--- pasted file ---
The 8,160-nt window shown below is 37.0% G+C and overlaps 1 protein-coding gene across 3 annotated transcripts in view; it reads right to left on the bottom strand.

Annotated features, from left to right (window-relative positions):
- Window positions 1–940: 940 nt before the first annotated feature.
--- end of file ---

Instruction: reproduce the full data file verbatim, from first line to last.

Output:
The 8,160-nt window shown below is 37.0% G+C and overlaps 1 protein-coding gene across 3 annotated transcripts in view; it reads right to left on the bottom strand.

Annotated features, from left to right (window-relative positions):
- Window positions 1–940: 940 nt before the first annotated feature.